I search for a chain of clean references, which lead the fact of topological manifolds of dimension $n$ having the homotopy type of a CW of dimension $n$.

Milnor's On spaces having the homotopy type of a CW-Complex proves that every topological manifold has the homotopy type of a countable CW-complex since it is an absolute neighborhood retract.

Theorem E of Wall's Finiteness Conditions for CW-complexes then gives me the desired answer for dimensions at least 3, as long as I know that the universal covering $\tilde{M}$ of a topological manifold $M$ of dimension $n$ has vanishing homology up to dimension $n$ and it holds $H^{n+1}(M,\mathcal{B})=0$ for all abelian coefficient bundles $\mathcal{B}$.

Theorem 3.26 and Proposition 3.29 of Hatcher's book gives me the first claim about the homology since universal coverings of topological $n$ manifolds are again topological $n$ manifolds since the fundamental group of a topological manifold is countable (a clean reference for this is Theorem 7.21 in Lee's book 'Introduction to Topological Manifolds')

Since I am happy to forget about the low dimensional cases, it leaves me with the search for a solid reference to the claim

Let $M$ be a topological manifold and $\mathcal{B}$ be an abelian coefficent bundle, then $H^{n+1}(M,\mathcal{B})=0$.

  • $\begingroup$ Are you trying to find a finite CW-complex? Then, what do you call a manifold? $\endgroup$ Commented Apr 4, 2015 at 9:04
  • $\begingroup$ An n-dimensional CW-complex is a CW-complex admitting a cell structure of (not necessarily finite) cells of maximal dimension n. A topological n-manifold is a locally euclidian (not necessarily compact) Hausdorff space with a countable base. $\endgroup$
    – Tom
    Commented Apr 4, 2015 at 12:29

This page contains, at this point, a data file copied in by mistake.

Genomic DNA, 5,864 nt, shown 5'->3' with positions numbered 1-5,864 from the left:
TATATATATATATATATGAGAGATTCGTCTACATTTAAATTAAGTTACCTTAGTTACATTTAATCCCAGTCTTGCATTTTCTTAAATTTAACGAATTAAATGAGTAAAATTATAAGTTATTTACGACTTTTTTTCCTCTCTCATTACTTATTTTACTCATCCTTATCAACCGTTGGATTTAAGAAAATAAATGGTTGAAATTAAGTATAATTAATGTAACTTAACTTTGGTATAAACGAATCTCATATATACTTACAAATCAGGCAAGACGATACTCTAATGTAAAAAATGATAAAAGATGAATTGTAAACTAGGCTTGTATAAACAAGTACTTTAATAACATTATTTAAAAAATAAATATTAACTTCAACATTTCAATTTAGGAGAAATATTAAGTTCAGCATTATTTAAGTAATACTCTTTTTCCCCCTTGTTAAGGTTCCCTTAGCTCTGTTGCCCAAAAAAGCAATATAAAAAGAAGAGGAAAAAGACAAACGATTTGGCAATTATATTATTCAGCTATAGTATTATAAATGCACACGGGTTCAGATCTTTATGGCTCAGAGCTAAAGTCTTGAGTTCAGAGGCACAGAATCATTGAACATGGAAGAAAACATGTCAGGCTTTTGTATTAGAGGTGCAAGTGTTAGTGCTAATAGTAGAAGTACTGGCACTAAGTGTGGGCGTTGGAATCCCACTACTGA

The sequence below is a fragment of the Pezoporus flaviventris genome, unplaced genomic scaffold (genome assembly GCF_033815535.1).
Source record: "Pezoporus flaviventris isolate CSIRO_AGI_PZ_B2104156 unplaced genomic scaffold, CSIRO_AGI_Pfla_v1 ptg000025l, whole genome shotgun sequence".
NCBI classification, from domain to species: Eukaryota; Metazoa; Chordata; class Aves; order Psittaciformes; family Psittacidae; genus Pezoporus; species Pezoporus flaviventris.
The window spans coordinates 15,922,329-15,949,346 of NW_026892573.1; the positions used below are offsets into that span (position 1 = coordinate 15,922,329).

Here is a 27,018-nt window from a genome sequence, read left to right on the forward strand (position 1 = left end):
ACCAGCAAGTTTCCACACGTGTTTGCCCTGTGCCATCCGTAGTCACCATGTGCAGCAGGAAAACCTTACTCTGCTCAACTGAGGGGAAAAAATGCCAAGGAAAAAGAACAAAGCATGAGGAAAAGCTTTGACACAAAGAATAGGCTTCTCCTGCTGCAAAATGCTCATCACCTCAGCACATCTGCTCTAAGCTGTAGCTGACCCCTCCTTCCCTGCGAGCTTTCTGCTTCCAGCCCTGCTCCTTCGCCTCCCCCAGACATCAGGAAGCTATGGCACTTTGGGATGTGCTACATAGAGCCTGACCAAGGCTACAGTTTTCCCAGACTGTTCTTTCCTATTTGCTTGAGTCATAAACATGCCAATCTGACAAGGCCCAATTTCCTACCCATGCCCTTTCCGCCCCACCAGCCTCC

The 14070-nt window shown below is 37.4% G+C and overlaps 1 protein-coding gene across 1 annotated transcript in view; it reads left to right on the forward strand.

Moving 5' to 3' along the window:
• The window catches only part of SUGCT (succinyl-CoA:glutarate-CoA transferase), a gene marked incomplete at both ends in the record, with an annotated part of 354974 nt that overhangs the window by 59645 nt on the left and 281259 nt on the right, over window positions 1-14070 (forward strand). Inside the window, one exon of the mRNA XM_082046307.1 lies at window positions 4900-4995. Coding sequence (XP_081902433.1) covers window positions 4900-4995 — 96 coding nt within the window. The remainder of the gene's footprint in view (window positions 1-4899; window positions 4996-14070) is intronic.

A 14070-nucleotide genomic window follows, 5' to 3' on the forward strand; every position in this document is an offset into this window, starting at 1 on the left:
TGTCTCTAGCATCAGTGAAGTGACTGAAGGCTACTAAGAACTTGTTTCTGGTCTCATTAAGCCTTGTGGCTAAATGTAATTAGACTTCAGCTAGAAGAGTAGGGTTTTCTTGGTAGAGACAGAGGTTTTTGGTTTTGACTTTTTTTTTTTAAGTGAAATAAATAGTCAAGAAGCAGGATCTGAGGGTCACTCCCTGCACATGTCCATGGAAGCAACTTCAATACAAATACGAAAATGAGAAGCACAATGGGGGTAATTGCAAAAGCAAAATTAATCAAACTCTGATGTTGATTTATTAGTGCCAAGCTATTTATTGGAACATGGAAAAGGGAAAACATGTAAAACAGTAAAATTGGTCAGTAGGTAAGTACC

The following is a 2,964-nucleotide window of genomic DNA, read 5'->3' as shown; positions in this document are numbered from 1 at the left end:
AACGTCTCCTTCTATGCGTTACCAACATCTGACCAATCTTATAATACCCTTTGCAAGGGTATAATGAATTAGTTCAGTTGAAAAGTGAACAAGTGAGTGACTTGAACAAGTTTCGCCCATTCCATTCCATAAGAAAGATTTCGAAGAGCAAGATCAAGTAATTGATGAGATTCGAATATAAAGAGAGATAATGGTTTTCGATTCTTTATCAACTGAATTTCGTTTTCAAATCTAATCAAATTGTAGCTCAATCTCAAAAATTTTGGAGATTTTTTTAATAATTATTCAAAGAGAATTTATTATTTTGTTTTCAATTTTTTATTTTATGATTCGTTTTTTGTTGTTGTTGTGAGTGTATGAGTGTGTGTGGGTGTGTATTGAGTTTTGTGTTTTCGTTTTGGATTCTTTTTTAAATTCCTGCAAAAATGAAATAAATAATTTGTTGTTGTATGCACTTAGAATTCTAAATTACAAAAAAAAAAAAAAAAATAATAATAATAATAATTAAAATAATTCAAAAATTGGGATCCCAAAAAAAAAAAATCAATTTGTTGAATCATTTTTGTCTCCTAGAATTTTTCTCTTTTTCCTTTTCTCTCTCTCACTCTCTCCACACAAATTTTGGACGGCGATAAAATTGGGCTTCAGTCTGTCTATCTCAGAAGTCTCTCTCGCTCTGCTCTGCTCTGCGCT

2 Answers 2


Every topological manifold has a handlebody structure except in dimension 4, where a 4-manifold has a handlebody structure if and only if it is smoothable. This is a theorem on page 136 of Freedman and Quinn's book "Topology of 4-Manifolds", with a reference given to the Kirby-Siebenmann book for the higher-dimensional case. It is then an elementary fact that an $n$-manifold with a handlebody structure is homotopy equivalent to a CW complex with one $k$-cell for each $k$-handle, so in particular there are no cells of dimension greater than $n$. At least in the compact case a manifold with a handlebody structure is in fact homeomorphic to a CW complex with $k$-cells corresponding to $k$-handles; see page 107 of Kirby-Siebenmann. This probably holds in the noncompact case as well, though I don't know a reference.

  • 2
    $\begingroup$ That is overkill and probably circular. $\endgroup$ Commented Apr 5, 2015 at 15:34

Vanishing of cohomology above the top dimension follows from the Poincare duality, which is proved in a general form in Bredon's "Sheaf theory", Chapter 5, section 9. This works for all topological manifolds (compact or not) and for the local coefficent bundles as in Wall's paper (recast in sheaf theoretic language).

  • $\begingroup$ Wall's theorem requires singular cohomology as input, so you need another theorem, probably also in Bredon, comparing singular cohomology to sheaf cohomology, just using the manifold hypothesis. $\endgroup$ Commented Apr 6, 2015 at 15:04
  • $\begingroup$ Actually, Tom knows from Milnor that a topological manifold has the homotopy type of a CW complex, which gives the comparison theorem. $\endgroup$ Commented Apr 6, 2015 at 20:10
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    $\begingroup$ Yes, one has to unravel definitions and check the assumptions of various theorems. Actually, vanishing of cohomology beyond the top dimension holds in much more general setting, i.e. under mild assumptions there is a cohomological characterization of dimension (where cohomology is Bredon's sheaf cohomology). If memory serves for most metrizable spaces of interest the covering dimension and the cohomological dimension coinside. Of course $n$-manifolds have covering dimension $n$. $\endgroup$ Commented Apr 6, 2015 at 20:44
  • $\begingroup$ @IgorBelegradek: The book "General Topology" by Engelking has a chapter on topological dimension theory, giving that for all metrizable spaces "covering dimension" and small/large inductive dimensions coincide, with the latter equal to the "usual" dimension for cubes and then for paracompact topological manifolds. So as you say, that gives vanishing of Cech cohomology of any abelian sheaf beyond degree $n$ for a paracompact Hausdorff $n$-manifold (metrizable by Smirnov). Warner's textbook gives the agreement of Cech and derived functor sheaf cohomology for paracompact Hausdorff spaces. $\endgroup$
    – grghxy
    Commented Jul 21, 2015 at 2:30

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